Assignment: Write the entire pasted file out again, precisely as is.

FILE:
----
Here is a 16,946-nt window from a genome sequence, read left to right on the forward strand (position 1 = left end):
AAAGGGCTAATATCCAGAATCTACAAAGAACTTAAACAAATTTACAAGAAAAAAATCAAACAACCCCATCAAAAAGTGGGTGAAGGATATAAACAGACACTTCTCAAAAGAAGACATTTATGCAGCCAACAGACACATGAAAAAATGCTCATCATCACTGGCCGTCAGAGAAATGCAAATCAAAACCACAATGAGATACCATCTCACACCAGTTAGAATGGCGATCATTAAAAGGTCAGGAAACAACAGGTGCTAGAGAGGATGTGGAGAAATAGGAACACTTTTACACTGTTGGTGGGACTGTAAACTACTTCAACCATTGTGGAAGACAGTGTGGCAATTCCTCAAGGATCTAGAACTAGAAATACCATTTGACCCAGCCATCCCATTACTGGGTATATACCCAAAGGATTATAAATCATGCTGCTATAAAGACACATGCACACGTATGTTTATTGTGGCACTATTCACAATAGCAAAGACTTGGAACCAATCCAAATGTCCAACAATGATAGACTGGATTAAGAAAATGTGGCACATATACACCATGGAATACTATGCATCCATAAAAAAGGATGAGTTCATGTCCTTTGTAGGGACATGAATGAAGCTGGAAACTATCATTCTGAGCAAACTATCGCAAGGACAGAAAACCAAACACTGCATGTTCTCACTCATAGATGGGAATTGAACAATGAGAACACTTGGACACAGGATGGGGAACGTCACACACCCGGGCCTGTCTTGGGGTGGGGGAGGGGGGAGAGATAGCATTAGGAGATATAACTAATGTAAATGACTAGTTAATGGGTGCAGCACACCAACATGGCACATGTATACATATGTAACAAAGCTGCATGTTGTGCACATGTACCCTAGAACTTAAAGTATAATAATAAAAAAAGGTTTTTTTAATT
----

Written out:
Here is a 16,946-nt window from a genome sequence, read left to right on the forward strand (position 1 = left end):
AAAGGGCTAATATCCAGAATCTACAAAGAACTTAAACAAATTTACAAGAAAAAAATCAAACAACCCCATCAAAAAGTGGGTGAAGGATATAAACAGACACTTCTCAAAAGAAGACATTTATGCAGCCAACAGACACATGAAAAAATGCTCATCATCACTGGCCGTCAGAGAAATGCAAATCAAAACCACAATGAGATACCATCTCACACCAGTTAGAATGGCGATCATTAAAAGGTCAGGAAACAACAGGTGCTAGAGAGGATGTGGAGAAATAGGAACACTTTTACACTGTTGGTGGGACTGTAAACTACTTCAACCATTGTGGAAGACAGTGTGGCAATTCCTCAAGGATCTAGAACTAGAAATACCATTTGACCCAGCCATCCCATTACTGGGTATATACCCAAAGGATTATAAATCATGCTGCTATAAAGACACATGCACACGTATGTTTATTGTGGCACTATTCACAATAGCAAAGACTTGGAACCAATCCAAATGTCCAACAATGATAGACTGGATTAAGAAAATGTGGCACATATACACCATGGAATACTATGCATCCATAAAAAAGGATGAGTTCATGTCCTTTGTAGGGACATGAATGAAGCTGGAAACTATCATTCTGAGCAAACTATCGCAAGGACAGAAAACCAAACACTGCATGTTCTCACTCATAGATGGGAATTGAACAATGAGAACACTTGGACACAGGATGGGGAACGTCACACACCCGGGCCTGTCTTGGGGTGGGGGAGGGGGGAGAGATAGCATTAGGAGATATAACTAATGTAAATGACTAGTTAATGGGTGCAGCACACCAACATGGCACATGTATACATATGTAACAAAGCTGCATGTTGTGCACATGTACCCTAGAACTTAAAGTATAATAATAAAAAAAGGTTTTTTTAATT